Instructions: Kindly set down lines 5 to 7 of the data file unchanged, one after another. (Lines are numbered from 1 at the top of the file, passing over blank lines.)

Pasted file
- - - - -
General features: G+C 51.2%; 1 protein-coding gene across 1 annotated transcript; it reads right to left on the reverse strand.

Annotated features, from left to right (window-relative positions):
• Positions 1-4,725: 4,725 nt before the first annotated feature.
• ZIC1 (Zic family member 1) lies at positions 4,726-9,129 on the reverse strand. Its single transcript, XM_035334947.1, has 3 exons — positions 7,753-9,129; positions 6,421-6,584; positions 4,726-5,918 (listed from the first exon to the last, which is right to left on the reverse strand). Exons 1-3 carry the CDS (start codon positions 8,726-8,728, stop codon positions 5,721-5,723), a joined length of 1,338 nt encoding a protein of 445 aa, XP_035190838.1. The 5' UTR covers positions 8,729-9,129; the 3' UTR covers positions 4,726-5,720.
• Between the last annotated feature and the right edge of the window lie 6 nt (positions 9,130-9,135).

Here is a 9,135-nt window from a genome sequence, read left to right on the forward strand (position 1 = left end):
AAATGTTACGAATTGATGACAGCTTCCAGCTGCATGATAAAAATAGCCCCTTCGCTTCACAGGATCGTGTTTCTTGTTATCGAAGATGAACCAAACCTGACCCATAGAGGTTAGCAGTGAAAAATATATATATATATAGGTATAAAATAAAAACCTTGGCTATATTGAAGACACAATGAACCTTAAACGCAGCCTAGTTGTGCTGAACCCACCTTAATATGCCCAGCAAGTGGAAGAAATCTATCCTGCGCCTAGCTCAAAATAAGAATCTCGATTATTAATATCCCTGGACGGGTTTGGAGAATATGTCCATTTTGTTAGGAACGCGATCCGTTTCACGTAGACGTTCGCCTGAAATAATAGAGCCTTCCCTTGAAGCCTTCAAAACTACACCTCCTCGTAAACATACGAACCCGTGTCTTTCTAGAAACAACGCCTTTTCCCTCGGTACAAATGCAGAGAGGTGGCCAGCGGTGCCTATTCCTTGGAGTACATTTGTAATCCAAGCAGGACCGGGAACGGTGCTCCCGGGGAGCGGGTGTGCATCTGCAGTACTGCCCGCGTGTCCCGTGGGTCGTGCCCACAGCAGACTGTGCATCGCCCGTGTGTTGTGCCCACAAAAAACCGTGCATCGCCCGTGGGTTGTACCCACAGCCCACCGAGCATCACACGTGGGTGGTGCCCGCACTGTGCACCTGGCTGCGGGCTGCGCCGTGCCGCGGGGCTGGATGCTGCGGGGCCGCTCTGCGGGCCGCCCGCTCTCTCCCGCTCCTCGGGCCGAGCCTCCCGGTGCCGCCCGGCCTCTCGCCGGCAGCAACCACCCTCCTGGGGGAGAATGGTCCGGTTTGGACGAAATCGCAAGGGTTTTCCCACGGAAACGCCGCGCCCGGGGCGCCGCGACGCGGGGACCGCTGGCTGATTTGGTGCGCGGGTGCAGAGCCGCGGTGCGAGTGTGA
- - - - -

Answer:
• Between the last annotated feature and the right edge of the window lie 6 nt (positions 9,130-9,135).

Here is a 9,135-nt window from a genome sequence, read left to right on the forward strand (position 1 = left end):
AAATGTTACGAATTGATGACAGCTTCCAGCTGCATGATAAAAATAGCCCCTTCGCTTCACAGGATCGTGTTTCTTGTTATCGAAGATGAACCAAACCTGACCCATAGAGGTTAGCAGTGAAAAATATATATATATATAGGTATAAAATAAAAACCTTGGCTATATTGAAGACACAATGAACCTTAAACGCAGCCTAGTTGTGCTGAACCCACCTTAATATGCCCAGCAAGTGGAAGAAATCTATCCTGCGCCTAGCTCAAAATAAGAATCTCGATTATTAATATCCCTGGACGGGTTTGGAGAATATGTCCATTTTGTTAGGAACGCGATCCGTTTCACGTAGACGTTCGCCTGAAATAATAGAGCCTTCCCTTGAAGCCTTCAAAACTACACCTCCTCGTAAACATACGAACCCGTGTCTTTCTAGAAACAACGCCTTTTCCCTCGGTACAAATGCAGAGAGGTGGCCAGCGGTGCCTATTCCTTGGAGTACATTTGTAATCCAAGCAGGACCGGGAACGGTGCTCCCGGGGAGCGGGTGTGCATCTGCAGTACTGCCCGCGTGTCCCGTGGGTCGTGCCCACAGCAGACTGTGCATCGCCCGTGTGTTGTGCCCACAAAAAACCGTGCATCGCCCGTGGGTTGTACCCACAGCCCACCGAGCATCACACGTGGGTGGTGCCCGCACTGTGCACCTGGCTGCGGGCTGCGCCGTGCCGCGGGGCTGGATGCTGCGGGGCCGCTCTGCGGGCCGCCCGCTCTCTCCCGCTCCTCGGGCCGAGCCTCCCGGTGCCGCCCGGCCTCTCGCCGGCAGCAACCACCCTCCTGGGGGAGAATGGTCCGGTTTGGACGAAATCGCAAGGGTTTTCCCACGGAAACGCCGCGCCCGGGGCGCCGCGACGCGGGGACCGCTGGCTGATTTGGTGCGCGGGTGCAGAGCCGCGGTGCGAGTGTGA